Nutrition Brothers and Sisters
Not many people can say they have a “Nutrition Sister” and a “Nutrition Brother.” In Bangladesh, participants in the farmer nutrition schools (FNS) implemented by SPRING, came to look forward to visits by SPRING’s union facilitators who help reinforce the nutrition and hygiene practices learned through FNS. These visits earned the facilitators the nicknames Pushti Apa (Nutrition Sister) and Pushti Bhai (Nutrition Brother).
Not Just an Ordinary School
SPRING launched FNS in Bangladesh in 2012. Farmer nutrition schools are an innovative, group-based learning approach targeting resource-poor households with pregnant and lactating women and women who have children under the age of two. The goal of the schools is to promote good nutrition and hygiene practices in the community and enhance access to diverse nutrient-rich vegetables, poultry, and fish. SPRING hired union facilitators from local non-governmental organizations (NGOs) to visit communities after completion of FNS training to promote healthy household food consumption, equitable intra-household food distribution, and appropriate dietary diversity, particularly for women and children.
For Mr. Ripon Kumar Saha, a Pushti Bhai, being a union facilitator was more than just a job. “Working for SPRING has been a life-changing experience for me. The knowledge that I have acquired on health and nutrition here has been highly beneficial in my personal life.”
I have learned everything about health and hygiene from SPRING. We know how to grow papayas, yardlong beans, and spinach. We all have wonderful vegetable gardens and have learned about rearing chickens and fish. We also have tippy taps!
--Tahomina Begum, an FNS graduate
Ms. Oloka Biswas, a Pushti Apa, says “It was a great job! […]This workplace has a strong belief in gender equality. Everyone on our team was like a brother or a sister. We had very strong co-operation and helped each other out.”
SPRING worked closely with the union facilitators and their respective organizations to ensure that the skills and knowledge they gained will enable their organizations to provide effective community-based nutrition activities after SPRING’s work has finished.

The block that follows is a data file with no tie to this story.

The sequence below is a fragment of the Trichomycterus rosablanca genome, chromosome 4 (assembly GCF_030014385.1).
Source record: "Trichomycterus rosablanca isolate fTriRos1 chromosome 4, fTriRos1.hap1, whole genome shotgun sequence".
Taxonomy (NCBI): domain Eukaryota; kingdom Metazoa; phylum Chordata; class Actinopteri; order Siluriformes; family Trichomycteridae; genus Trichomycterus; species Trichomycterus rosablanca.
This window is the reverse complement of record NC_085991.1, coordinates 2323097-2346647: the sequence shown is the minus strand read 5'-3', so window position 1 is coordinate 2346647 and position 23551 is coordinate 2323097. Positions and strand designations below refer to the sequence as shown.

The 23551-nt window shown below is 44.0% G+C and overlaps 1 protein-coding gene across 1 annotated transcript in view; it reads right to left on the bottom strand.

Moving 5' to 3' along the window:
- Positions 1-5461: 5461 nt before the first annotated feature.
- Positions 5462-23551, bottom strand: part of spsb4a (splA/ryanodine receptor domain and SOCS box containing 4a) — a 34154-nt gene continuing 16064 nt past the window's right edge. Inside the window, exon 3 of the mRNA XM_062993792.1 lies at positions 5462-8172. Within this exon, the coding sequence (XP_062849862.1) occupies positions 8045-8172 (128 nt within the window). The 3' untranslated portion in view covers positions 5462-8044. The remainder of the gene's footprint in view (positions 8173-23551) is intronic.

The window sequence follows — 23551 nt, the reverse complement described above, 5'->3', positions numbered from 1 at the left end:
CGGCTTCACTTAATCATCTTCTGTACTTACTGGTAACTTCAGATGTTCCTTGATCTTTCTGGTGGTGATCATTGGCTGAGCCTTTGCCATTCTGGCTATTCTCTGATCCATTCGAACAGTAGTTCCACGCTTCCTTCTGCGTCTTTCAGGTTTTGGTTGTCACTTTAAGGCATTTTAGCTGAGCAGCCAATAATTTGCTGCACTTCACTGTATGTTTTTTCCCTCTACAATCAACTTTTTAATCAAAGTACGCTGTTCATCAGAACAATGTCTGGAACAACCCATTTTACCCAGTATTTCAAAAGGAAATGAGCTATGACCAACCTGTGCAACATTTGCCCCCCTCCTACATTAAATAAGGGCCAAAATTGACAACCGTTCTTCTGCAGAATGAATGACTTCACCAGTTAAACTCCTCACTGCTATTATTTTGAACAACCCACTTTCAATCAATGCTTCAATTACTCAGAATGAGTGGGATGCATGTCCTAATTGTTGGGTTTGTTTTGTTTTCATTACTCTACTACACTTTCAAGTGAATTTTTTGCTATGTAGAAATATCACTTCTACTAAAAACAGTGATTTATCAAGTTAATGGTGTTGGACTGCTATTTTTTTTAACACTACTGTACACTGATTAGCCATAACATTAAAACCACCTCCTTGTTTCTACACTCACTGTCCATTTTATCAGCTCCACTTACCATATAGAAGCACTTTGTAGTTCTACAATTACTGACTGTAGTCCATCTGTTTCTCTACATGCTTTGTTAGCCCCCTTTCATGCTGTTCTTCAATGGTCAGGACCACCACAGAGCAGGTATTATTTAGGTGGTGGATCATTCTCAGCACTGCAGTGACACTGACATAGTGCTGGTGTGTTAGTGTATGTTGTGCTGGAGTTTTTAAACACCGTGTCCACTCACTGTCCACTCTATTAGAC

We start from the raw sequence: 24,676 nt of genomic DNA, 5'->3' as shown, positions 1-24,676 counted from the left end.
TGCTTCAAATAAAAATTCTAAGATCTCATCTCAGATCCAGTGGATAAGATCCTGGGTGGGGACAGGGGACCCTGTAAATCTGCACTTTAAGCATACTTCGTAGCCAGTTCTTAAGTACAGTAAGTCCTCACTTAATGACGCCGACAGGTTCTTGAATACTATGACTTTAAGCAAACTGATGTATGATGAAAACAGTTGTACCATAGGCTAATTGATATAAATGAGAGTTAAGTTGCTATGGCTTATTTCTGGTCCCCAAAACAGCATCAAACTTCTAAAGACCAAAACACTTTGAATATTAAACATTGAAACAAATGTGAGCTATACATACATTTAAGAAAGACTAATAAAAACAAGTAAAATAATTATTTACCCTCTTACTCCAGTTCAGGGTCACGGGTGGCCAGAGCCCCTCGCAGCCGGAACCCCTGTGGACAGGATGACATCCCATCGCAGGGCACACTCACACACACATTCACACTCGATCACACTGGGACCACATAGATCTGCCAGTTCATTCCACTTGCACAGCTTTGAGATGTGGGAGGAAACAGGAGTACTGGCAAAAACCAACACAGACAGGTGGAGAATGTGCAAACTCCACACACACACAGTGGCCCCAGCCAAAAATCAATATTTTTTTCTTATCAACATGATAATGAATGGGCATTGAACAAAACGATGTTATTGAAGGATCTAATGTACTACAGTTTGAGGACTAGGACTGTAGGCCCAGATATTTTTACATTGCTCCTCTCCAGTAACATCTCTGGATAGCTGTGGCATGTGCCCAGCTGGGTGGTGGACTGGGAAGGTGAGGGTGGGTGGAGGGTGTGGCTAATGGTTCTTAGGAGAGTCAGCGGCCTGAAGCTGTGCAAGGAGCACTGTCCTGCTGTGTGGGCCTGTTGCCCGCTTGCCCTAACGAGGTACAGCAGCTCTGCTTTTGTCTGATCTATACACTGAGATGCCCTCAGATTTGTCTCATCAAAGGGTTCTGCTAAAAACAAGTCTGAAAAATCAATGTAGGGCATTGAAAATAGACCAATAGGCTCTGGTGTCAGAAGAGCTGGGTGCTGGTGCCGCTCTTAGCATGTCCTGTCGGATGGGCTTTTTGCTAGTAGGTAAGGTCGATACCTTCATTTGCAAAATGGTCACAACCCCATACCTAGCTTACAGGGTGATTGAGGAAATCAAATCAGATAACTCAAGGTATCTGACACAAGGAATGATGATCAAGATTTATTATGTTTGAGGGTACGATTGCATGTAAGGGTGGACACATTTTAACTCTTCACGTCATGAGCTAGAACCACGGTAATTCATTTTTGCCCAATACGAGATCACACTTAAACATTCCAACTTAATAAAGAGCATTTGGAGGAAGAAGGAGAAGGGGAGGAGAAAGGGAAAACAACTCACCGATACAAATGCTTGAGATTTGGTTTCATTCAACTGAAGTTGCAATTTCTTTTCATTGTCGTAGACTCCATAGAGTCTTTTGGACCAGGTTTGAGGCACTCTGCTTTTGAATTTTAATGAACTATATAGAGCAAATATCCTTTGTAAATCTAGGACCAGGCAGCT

Seeing the Fruits of Their Labor
In the SPRING project working area, which includes 40 upazilas (sub-districts) in Khulna and Barisal Divisions, more than 80 percent of households are now equipped with tippy taps for handwashing and every household now has its own source of food from poultry, horticulture, and/or fish. These changes reflect social and behavioral shifts that are improving hygiene and nutrition. In these upazilas, it is almost impossible to find a household unaware of the essential diet for pregnant and lactating women and for children under two years of age.
Without a doubt, Pushti Apas and Pushti Bhais were essential in bringing nutrition messages to such a large audience. As a SPRING staff member pointed out, “Without the union facilitators’ large-scale reach, project implementation at this scale would not have been possible. They have made the FNS sessions a success, which allowed us to focus on enhancing capacity building within the government.” He further adds, “They visited each and every one of these households and formed one-on-one relationships with FNS members who promoted social and behavioral change in essential nutrition and hygiene practices. Because of their devotion, SPRING’s messages have made a place in the hearts of the local people.”
With the approaching completion of the SPRING project in Bangladesh, all union facilitators concluded their duties in late June 2016. Nonetheless, their presence is felt through the bountiful vegetable gardens, thriving ponds, productive hatching pots, and healthier families they left behind.